If You Care for A Senior or Disabled Person: Part 3
Disabled and elderly people are easy prey for those who would take advantage of them. Moreover, many assume just because someone is disabled or elderly, they are not as smart – which is untrue. Caregivers play an immense role in not only being guardians, but often, also dear friends. Just know what you do matters more than it may often feel.
In Part 2, we covered questions from the perspective of an individual on Social Security Disability Insurance (SSD/SSDI). In this article, we look at SSI and veterans (often overlapping as many veterans are either on SSD or SSI). If you have not read Part 1 and Part 2, click on the highlighted links (Part 1 and Part 2) to read these articles. They do not need to be read in order.
Let’s get started!
If you are lucky enough to live in one of the following 33 states and are on SSI, you should have been enrolled in Medicaid automatically. The states are:
If your care receiver receives a denial notice, you have the right to appeal. You will receive a denial notice within:
This notice is very important and you will want to make sure you don’t lose it. Keep it until the process is completed. In this notice, it will state:
Make sure you DO NOT miss the deadline, otherwise you will have to jump through hoops to justify a late appeal.
Keep in mind this is a trial before a judge. Also remember that the judge is human, and you are not just appealing to the legal statutes, but to his or her humanity as well, so prepare well.
Federal Medicaid rules state you have a right to:
IMPORTANT! If the denial was because they did not accept you were disabled, they may order additional medical exams. You must accept those or your appeal will be denied. Do not worry about cost; they will pay for the exams.
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If you care receiver received a bill and you have not applied for Medicaid yet, and the bill is for a service provided recently, you can apply for Medicaid and request a 3-month retroactive effective date. Typically, Medicaid will pay any bills for services provided within three months of being approved. The problem is, if the bill is from a service provided more than three months prior to your approval, Medicaid won’t cover it.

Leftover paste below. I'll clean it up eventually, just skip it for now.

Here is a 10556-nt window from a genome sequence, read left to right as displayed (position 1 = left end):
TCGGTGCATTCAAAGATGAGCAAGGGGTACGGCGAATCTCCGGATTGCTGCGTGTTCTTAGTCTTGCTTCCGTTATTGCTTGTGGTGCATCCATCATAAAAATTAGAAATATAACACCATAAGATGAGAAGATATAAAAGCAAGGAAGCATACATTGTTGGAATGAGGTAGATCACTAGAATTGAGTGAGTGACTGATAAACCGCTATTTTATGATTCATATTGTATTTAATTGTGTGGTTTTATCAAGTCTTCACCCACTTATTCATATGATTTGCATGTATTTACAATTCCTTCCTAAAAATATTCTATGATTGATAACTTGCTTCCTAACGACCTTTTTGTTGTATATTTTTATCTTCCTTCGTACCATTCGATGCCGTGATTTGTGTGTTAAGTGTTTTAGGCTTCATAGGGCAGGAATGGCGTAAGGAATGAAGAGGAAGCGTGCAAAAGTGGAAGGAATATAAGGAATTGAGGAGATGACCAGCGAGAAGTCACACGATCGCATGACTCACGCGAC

If this is case, you can also reach out to non-profit charities. You would want to start first with a charity specific to what caused the medical bill (arthritis, diabetes, lupus, lungs, kidneys, etc.). You can also look for charities by groups (veteran charities, religious charities, etc.).
The VA is a wonderful organization. However, like most government entities, they have limitations. One of those is dental. Only 1 in 17 veterans receive dental benefits and dental insurance is out of reach for many veterans, because it’s cost prohibitive. But if your care receiver veteran is eligible for Medicare, due to either being on SSD/SSDI for 25 months or greater, or they are 65 or older, they can get a Medicare Advantage plan that will provide dental. Most plans will also provide additional benefits that will fill other gaps left in VA benefits.
Understand the VA benefits are not insurance; hence they are not creditable coverage when it comes to Medicare. Medicare and the VA do not talk to each other, nor do they pay for the other’s bills. The exception is the prescription drug benefit, which IS considered creditable coverage. Therefore, your care receiver can have both, Medicare Advantage and VA benefits, for a more complete benefits portfolio.
Many veterans choose not to take Part B, because they do not wish to pay for the Part-B premium, which is $148.50 in 2021 (it increases annually). Not doing so will only incur lifetime penalties when they decide to take it. Few veterans investigate if there are ways to diminish this premium or eliminate it.
You will want to speak with a fiduciary agent, like YourCareRep.com (Eddie Vélez is a veteran specialist and a veteran himself) who only represents your care receiver. He or she can check pretty quickly what your care receiver is eligible for and help you apply.
We have one more article in this series. Next week we will discuss the PACE program, benefits while traveling, how to ensure no mistakes are made medically if you (the caregiver) are not present, and what to do in the event of an overdose on prescriptions (which happened with my mom). Stay tuned!